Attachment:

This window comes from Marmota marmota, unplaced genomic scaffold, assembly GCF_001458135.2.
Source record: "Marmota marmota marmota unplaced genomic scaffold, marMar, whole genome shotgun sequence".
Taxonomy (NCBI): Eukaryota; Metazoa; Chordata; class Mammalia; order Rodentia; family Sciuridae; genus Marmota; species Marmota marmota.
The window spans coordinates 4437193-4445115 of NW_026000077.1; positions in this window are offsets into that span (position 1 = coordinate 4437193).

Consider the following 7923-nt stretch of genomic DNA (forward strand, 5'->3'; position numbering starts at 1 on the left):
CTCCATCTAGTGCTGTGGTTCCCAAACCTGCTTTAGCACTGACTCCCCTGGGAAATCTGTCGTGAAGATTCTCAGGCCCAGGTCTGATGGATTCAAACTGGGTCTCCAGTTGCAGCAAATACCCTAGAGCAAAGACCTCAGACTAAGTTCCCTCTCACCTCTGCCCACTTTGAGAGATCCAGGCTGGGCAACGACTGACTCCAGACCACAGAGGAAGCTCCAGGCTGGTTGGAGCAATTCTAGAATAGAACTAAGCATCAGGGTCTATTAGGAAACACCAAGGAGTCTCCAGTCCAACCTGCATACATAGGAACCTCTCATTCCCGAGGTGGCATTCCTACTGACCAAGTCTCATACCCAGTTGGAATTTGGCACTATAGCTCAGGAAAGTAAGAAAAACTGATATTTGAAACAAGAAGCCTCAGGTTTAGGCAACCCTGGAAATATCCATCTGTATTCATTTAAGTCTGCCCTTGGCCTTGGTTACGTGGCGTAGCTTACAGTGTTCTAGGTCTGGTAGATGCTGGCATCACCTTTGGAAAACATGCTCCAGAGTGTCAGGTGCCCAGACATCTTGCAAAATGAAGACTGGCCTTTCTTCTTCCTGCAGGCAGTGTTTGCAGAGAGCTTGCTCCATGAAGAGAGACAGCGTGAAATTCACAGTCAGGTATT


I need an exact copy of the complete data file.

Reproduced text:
This window comes from Marmota marmota, unplaced genomic scaffold, assembly GCF_001458135.2.
Source record: "Marmota marmota marmota unplaced genomic scaffold, marMar, whole genome shotgun sequence".
Taxonomy (NCBI): Eukaryota; Metazoa; Chordata; class Mammalia; order Rodentia; family Sciuridae; genus Marmota; species Marmota marmota.
The window spans coordinates 4437193-4445115 of NW_026000077.1; positions in this window are offsets into that span (position 1 = coordinate 4437193).

Consider the following 7923-nt stretch of genomic DNA (forward strand, 5'->3'; position numbering starts at 1 on the left):
CTCCATCTAGTGCTGTGGTTCCCAAACCTGCTTTAGCACTGACTCCCCTGGGAAATCTGTCGTGAAGATTCTCAGGCCCAGGTCTGATGGATTCAAACTGGGTCTCCAGTTGCAGCAAATACCCTAGAGCAAAGACCTCAGACTAAGTTCCCTCTCACCTCTGCCCACTTTGAGAGATCCAGGCTGGGCAACGACTGACTCCAGACCACAGAGGAAGCTCCAGGCTGGTTGGAGCAATTCTAGAATAGAACTAAGCATCAGGGTCTATTAGGAAACACCAAGGAGTCTCCAGTCCAACCTGCATACATAGGAACCTCTCATTCCCGAGGTGGCATTCCTACTGACCAAGTCTCATACCCAGTTGGAATTTGGCACTATAGCTCAGGAAAGTAAGAAAAACTGATATTTGAAACAAGAAGCCTCAGGTTTAGGCAACCCTGGAAATATCCATCTGTATTCATTTAAGTCTGCCCTTGGCCTTGGTTACGTGGCGTAGCTTACAGTGTTCTAGGTCTGGTAGATGCTGGCATCACCTTTGGAAAACATGCTCCAGAGTGTCAGGTGCCCAGACATCTTGCAAAATGAAGACTGGCCTTTCTTCTTCCTGCAGGCAGTGTTTGCAGAGAGCTTGCTCCATGAAGAGAGACAGCGTGAAATTCACAGTCAGGTATT